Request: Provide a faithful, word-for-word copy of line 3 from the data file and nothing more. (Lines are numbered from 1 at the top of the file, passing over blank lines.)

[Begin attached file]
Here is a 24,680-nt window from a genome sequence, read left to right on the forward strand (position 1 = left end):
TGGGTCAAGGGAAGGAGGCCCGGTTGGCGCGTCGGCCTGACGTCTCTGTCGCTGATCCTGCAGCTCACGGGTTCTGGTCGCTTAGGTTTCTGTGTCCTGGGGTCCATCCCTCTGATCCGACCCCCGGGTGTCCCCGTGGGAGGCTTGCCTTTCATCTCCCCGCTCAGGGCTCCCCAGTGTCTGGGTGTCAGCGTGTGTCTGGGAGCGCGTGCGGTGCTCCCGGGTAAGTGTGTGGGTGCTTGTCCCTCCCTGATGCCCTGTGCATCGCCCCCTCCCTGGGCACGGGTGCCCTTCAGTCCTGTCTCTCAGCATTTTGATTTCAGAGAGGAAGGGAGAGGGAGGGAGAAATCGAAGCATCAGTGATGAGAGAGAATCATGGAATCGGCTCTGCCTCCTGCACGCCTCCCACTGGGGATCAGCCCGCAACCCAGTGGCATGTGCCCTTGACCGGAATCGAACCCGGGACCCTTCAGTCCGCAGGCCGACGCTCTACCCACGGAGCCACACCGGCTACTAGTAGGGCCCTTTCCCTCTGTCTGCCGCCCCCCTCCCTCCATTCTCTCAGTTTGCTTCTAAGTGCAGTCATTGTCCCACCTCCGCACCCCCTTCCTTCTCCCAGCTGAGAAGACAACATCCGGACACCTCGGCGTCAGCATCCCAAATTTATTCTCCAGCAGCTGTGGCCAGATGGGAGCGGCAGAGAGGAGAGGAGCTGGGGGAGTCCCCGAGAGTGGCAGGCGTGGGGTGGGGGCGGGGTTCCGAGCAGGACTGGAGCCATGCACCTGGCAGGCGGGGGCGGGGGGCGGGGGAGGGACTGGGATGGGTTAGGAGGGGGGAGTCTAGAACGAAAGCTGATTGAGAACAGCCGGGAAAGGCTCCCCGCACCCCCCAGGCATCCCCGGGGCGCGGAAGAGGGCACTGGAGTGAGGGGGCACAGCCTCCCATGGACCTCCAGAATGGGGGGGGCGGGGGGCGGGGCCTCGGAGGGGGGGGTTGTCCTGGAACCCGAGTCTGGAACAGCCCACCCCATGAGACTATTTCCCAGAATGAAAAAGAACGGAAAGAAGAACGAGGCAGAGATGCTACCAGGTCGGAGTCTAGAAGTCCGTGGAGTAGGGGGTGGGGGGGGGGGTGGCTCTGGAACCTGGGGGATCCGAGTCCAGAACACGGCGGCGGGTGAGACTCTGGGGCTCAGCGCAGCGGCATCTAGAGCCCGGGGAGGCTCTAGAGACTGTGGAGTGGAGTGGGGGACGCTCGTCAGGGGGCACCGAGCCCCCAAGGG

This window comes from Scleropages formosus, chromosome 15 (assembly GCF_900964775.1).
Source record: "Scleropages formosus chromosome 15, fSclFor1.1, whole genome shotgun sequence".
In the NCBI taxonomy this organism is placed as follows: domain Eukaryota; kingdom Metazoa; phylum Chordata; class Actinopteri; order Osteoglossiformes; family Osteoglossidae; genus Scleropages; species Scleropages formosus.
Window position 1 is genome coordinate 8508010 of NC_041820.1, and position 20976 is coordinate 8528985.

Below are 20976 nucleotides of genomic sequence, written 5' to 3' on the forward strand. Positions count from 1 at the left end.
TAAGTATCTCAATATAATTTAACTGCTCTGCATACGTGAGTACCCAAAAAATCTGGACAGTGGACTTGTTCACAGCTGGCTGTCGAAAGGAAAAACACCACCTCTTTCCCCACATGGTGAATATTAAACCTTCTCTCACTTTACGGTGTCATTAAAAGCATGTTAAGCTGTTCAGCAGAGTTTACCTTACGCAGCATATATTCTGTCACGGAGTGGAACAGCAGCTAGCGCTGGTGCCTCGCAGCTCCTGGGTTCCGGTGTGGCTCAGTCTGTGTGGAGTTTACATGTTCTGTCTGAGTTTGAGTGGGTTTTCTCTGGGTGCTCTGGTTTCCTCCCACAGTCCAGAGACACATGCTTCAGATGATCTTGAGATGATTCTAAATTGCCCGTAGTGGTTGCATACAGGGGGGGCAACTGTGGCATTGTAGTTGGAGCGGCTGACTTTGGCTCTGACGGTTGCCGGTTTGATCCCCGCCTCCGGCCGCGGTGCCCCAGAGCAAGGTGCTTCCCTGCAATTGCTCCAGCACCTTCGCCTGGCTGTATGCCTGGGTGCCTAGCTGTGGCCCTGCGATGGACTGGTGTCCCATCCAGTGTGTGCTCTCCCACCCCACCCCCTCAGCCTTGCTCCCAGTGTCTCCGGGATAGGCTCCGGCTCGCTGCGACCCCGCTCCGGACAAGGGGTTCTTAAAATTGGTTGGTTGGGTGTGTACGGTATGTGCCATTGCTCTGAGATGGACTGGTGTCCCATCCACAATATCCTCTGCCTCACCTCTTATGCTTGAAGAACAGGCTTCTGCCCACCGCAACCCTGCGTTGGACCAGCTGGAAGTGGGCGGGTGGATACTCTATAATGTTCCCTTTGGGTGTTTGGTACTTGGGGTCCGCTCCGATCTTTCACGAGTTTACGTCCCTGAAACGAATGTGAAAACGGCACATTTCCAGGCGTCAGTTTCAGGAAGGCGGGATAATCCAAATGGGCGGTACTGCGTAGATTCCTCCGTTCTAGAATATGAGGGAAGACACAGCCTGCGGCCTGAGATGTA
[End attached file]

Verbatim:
This window comes from Scleropages formosus, chromosome 15 (assembly GCF_900964775.1).